Suspected Poacher Shot On Kruger’s Eastern Boundary
At least one suspected poacher was shot early on Wednesday morning, December 13, 2006 on the eastern boundary of the Kruger National Park (KNP). Rangers were meticulously patrolling the area after a rhino was poached there earlier this year.
The Crocodile Bridge section rangers found a carcass on December 4, 2006 and were on a follow-up patrol when they observed two suspects climbing over the boundary fence, which is also the international border between Mozambique and South Africa.
One of the suspects was armed with an AK47 assault rifle and KNP Field Rangers edged closer to get a better look at them. “The KNP field rangers then shouted to the suspects to stand still and the suspect with the weapon suddenly turned round,” says Raymond Travers, Kruger spokesperson.
“Interpreting this as a threat, the KNP field rangers opened fire on the suspects, who split up and climbed over the fence back into Mozambique.” On further investigation, definite drops of blood were found, suggesting that at least one of the suspects was injured. KNP rangers are investigating the scene for more evidence.
Look Out For Conservation Conmen
Members of the public are warned to be on the lookout for conmen claiming to be raising money for conservation. An enterprising young man, hoping to increase the income he raised from the sale of a multi-tool utility device, mingled fact and fantasy about the plight of rare antelope to create a marketing scam that purported to raise money for the conservation of roan antelope. As the man was doing his marketing in the town of Phalaborwa, his sales pitch involved the antelope in nearby Kruger National Park (KNP) and the matter was brought to the attention of Sanparks Corporate Investigation Services (CIS).
CIS soon determined the man was trying to con members of the public and reported the matter to the police. Sanparks chief executive Dr David Mabunda commented, “These solicitors do not represent Sanparks and its associated organisations, and we denounce any links to these activities. Any one found soliciting funds from the public in this manner must be reported to the authorities.” The national toll-free fraud hotline is 0800 60 10 11.
Reintroduced Wild Dogs Move East, Possibly Into Mozambique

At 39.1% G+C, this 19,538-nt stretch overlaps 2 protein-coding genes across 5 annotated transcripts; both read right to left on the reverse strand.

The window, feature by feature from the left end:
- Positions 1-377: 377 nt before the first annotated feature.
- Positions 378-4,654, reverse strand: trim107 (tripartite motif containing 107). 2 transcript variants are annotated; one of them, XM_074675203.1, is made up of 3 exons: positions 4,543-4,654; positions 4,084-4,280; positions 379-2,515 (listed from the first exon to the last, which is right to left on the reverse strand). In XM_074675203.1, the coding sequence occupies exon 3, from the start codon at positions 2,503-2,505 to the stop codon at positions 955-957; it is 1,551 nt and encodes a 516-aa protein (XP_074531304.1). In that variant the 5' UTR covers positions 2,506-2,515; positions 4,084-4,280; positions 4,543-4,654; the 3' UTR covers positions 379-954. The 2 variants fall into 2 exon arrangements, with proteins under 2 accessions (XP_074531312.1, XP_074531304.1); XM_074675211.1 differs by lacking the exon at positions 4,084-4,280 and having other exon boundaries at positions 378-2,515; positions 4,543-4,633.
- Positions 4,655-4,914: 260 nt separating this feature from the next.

The group of seven male wild dogs released into the Shingwedzi area of the Kruger National Park (KNP) on December 1, 2006 are currently suspected to be roaming in the Mozambican Limpopo National Park adjoining Kruger. According to Dr Markus Hofmeyr, head of Sanparks Veterinary Wildlife Services, the dogs stayed close to their release site near Shingwedzi for a couple of days before moving eastwards.
They then travelled along Kruger’s eastern boundary for a further few days before they are suspected to have entered the neighbouring park. Before the dogs left Kruger they were seen on a kill of a nyala and a baby impala.
The dogs are being monitored by Lynda Hedges from the Endangered Wildlife Trust (EWT). Two of the seven dogs are collared, and Lynda is trying to track the dogs in Mozambique using the radio-tracking device in the collars. One of the dogs has a GPScellphone device in the collar, which will send GPS readings to Lynda via the cellphone network whenever the collared animal comes into cellphone reception. This will allow researchers to see exactly where the dog has been during those times when Lynda was unable to trace the animals using the radio-tracking device.
The dogs were relocated from Marakele National Park to Kruger after they had repeatedly challenged the park’s fences and come into conflict with the neighbouring farmers. It is the first time wild dogs have ever been reintroduced into Kruger.
Members of the public spottingany wild dogs in the northern parts of the park are asked to contact Lynda on 083 684 4250 to give details of the sighting, such as the date, time, number of dogs and place where they were seen. Photos of wild dogs in the Shingwedzi region taken any time from June of this year would also be of help to Kruger and the EWT in monitoring the success of the reintroduction.
These photos will supplement those collected last year during the cheetah and wild dog census. Digital photos can be emailed to the chairperson of the Wild Dog Advisory Group, Harriet Davies-Mostert at firstname.lastname@example.org or she can be contacted on 011 486 1102.